Advertisements
Home

Snow in Houston Means Banana Harvest Time!

Leave a comment

I was holding off until it got cold before harvesting!( code for “round tuit”)!

https://en.m.wiktionary.org/wiki/round_tuit

Well the snowfall in Houston last night convinced me it must be time to harvest, albeit – at least a day late!

Three bunches of the Manzano variety and two bunches of the Burro(chunky banana). Brought a few hands into the house to ripen and the rest are stored in the garage for the time being!

Early this morning. Just putting a little chill on the bananas.

The harvest.

Fingers crossed I will have enough ripening to make some banana jam!

TTFN

Bishop

Advertisements

Banana Bonanza

9 Comments

2016 – the banana plants have been going bananas! Literally. Yes Plants not trees. The past two winters here in Houston have been mild resulting in the banana bonanza. I pulled up some info from the Texas A&M Horticulture website;

http://aggie-horticulture.tamu.edu/fruit-nut/fact-sheets/banana/

Here is the intro to growing the bananas;

“Banana

Julian W. Sauls Extension Horticulturist

Broad, long, graceful leaves and rapid growth-commonly reaching full size in just a few weeks-make banana a favorite plant for providing a tropical look to pool and patio areas. The development of bananas following a frost-free winter is a source of both pride and amazement to those unfamiliar with banana culture.

Banana is a tropical herbaceous plant consisting of an underground corm and a trunk (pseudostem) comprised of concentric layers of leaf sheaths. At 10 to 15 months after the emergence of a new plant, its true stem rapidly grows up through the center and emerges as a terminal inflorescence which bears fruit.

The flowers appear in groups (hands) along the stem and are covered by purplish bracts which roll back and shed as the fruit stem develops. The first hands to appear contain female flowers which will develop into bananas (usually seedless in edible types). The number of hands of female flowers varies from a few to more than 10, after which numerous hands of sterile flowers appear and shed in succession, followed by numerous hands of male flowers which also shed. Generally, a bract rolls up and sheds to expose a new hand of flowers almost daily.”

Ok – enough of the technical talk. The bonanza is a bit like your neighbor that is overwhelmed with zucchini – you hide when you see them coming. Yes, I gave away a lot of bananas. Once you cut the stalk off the ripening process speeds up. They are great in smoothies but one smoothie a day doesn’t take much of a bite out of the bounty. Eating fresh is a good idea too, but………you get the idea. The freezer is well stocked with both the Burro and Manzano bananas so now what?

Jam, yeah jam! Never heard of banana jam…..Google it! Yes Virginia, people do make banana jam!

Food.com, Yee Haw!

Banana  Jam by Chef GreanEyes on April 2nd 2009

4 cups of ripe bananas……no problem here!

6 ½ tbsp.  of lemon juice

6 cups of sugar – again no problem, I buy 25 pound bags to feed to the bees during lean times

3 ounces of pectin –

¾ cup of unsalted butter – I cut that back to a little less than ½ cup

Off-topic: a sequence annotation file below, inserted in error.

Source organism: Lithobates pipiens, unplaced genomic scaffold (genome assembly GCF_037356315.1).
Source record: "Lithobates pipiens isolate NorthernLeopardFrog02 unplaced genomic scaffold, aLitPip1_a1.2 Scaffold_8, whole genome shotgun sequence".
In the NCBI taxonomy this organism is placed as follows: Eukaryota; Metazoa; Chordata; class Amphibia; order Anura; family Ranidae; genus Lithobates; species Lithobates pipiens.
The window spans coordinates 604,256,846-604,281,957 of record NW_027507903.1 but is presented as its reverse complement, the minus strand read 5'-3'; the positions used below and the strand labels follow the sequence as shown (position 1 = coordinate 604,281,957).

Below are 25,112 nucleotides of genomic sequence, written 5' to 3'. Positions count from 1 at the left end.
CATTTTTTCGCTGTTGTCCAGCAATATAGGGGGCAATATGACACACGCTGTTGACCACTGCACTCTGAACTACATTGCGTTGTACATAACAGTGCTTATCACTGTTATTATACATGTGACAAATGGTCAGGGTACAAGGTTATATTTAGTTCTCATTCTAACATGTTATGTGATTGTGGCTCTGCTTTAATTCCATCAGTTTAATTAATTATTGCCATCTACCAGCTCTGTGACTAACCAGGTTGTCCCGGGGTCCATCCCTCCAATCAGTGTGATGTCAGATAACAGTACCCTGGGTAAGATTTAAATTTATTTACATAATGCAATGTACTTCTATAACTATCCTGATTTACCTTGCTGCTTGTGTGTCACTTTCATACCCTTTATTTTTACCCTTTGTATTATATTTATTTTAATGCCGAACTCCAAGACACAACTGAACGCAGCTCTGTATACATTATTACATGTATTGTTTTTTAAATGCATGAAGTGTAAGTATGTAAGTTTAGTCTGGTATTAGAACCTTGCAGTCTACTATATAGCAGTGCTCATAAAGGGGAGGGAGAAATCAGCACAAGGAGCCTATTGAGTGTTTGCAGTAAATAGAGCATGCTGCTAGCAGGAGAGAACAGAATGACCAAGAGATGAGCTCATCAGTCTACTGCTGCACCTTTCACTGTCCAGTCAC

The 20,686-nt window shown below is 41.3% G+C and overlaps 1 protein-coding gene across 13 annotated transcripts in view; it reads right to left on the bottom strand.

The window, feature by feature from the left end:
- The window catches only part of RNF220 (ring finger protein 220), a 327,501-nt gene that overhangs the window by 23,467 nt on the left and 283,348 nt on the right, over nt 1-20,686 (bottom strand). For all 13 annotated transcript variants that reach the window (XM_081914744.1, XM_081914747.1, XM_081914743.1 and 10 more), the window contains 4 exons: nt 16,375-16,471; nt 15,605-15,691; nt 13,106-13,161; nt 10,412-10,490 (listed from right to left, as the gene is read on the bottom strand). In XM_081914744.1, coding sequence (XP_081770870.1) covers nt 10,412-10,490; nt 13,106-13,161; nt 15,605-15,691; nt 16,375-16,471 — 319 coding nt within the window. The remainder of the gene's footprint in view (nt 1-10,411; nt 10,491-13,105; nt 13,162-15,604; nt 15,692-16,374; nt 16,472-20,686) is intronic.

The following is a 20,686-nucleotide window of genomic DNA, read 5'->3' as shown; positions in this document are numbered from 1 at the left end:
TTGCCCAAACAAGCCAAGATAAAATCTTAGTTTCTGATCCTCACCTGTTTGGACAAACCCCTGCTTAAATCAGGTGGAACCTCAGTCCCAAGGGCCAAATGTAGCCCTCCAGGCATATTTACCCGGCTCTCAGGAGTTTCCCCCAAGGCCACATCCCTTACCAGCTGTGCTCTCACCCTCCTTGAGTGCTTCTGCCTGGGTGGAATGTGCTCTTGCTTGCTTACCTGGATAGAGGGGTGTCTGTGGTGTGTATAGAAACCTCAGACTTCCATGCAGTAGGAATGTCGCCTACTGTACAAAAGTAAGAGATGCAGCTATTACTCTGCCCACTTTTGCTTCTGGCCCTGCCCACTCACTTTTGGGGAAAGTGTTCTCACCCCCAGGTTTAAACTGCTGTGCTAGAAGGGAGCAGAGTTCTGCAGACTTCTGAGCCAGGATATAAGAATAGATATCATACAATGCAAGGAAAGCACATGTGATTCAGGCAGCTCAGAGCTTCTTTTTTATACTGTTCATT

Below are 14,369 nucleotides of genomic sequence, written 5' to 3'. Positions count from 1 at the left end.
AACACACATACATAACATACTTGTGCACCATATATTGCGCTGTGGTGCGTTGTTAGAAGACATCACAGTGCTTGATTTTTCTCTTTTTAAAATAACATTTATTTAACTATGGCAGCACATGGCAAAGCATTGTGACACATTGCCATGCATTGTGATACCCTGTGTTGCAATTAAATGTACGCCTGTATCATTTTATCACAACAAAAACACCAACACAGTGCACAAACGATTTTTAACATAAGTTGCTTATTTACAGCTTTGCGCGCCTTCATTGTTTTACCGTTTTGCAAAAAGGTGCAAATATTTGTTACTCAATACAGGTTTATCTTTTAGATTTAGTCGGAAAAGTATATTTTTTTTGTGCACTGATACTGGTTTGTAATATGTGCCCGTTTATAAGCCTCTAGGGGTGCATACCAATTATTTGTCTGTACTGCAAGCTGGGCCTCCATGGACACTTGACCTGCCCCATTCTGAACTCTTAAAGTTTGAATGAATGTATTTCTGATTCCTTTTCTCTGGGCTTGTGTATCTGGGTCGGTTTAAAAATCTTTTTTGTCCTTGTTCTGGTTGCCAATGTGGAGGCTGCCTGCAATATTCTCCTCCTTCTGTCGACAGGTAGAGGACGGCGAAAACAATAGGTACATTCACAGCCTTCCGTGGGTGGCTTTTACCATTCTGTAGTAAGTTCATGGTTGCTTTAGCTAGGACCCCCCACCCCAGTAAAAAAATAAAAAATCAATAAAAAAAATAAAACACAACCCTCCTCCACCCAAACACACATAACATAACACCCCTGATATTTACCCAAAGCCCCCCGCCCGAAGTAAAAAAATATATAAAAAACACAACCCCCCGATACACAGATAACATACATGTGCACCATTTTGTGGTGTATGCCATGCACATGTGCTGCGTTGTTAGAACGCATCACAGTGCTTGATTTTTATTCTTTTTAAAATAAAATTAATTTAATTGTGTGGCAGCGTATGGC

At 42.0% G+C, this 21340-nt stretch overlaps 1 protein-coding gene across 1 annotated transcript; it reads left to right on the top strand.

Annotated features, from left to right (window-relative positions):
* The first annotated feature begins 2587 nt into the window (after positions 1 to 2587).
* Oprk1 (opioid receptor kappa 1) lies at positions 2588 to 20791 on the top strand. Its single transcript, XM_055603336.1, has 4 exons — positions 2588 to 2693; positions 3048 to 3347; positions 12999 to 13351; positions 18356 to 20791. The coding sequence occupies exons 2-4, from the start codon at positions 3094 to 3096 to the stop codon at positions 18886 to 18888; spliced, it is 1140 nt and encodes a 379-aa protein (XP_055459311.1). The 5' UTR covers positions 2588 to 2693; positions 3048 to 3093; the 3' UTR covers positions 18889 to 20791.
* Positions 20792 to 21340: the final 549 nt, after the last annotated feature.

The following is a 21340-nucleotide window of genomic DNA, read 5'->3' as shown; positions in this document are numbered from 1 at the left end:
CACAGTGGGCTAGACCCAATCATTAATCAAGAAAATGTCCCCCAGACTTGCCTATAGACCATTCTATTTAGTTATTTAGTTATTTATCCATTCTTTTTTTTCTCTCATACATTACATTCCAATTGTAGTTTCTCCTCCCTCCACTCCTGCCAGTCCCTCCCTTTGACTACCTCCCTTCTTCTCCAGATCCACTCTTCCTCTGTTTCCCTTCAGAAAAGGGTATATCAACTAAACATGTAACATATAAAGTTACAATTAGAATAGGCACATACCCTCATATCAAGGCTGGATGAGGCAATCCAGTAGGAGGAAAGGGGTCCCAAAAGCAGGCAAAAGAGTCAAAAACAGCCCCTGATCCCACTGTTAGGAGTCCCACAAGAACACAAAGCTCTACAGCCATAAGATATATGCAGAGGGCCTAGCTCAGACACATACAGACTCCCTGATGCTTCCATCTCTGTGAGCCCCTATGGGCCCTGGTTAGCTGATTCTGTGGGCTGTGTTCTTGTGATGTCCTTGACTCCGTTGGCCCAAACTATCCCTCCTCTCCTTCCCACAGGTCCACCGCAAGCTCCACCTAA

Now the tough part…..it takes time and multiple steps to make the jam.

  1. Combine bananas, 3 cups sugar, lemon juice and let stand for an hour
  2. Add remaining sugar and cook over medium-high heat until sugar is dissolved
  3. Bring to a boil for two minutes
  4. Remove from heat and skim foam
  5. Bring back to a boil – boil 1 minute
  6. Remove from heat and skim foam, yes, again
  7. Add butter and bring to boil AGAIN
  8. Add pectin and stir constantly
  9. Boil for  1 minute
  10. Remove from heat and skim once again.
  11. Allow to cool for 7 minutes
  12. Add to sterilized canning jars
  13. Process in boiling water bath for 10 minutes
  14. Let sit for 24 hours

Then enjoy!

IMG_1826

On the stalk and very ripe.

IMG_1828

Boil and skim 1, 2 or 3…..

FullSizeRender3

Some of the skimmed foam, no, it didn’t go to waste.

 

Based on what is on the “plant” in my garden, I have more neighbors to overwhelm, more freezer space to occupy and maybe a few more batches of this jam. The first batch was with the Burro bananas, the next will be with the Manazano…..taste test comparisons sometime soon!

 

TTFN

Bishop

Going Bananas

5 Comments

I am a lucky guy. Both varieties are producing bananas. The smaller bananas now have 3 stalks unfolding. The larger variety has two big bunches. I cut some of the green ones over the weekend and put them in bags with apples to speed up the ripening process. It is amazing how quickly they ripen. Both of my varieties are from Mexico.

The thicker banana is called a” Burro” banana. It is a very creamy textured and sweet banana. It is great in smoothies, adding a lot of thickness to the drink. The smaller is a “Manzano” banana, considered a dessert banana. It does have a hint of apple flavor, hence the “apple” banana translation.

Manazano banana development photos below. Scroll to see captions.

 

The Burro banana is longer and very plump.

Now I need to get busy and thin the plants  out so the fruit will fully mature.

The squirrels have found my tomatoes……….grrrrrrr……… but so far………They have left bananas alone!

TTFN

Bishop

 

%d bloggers like this: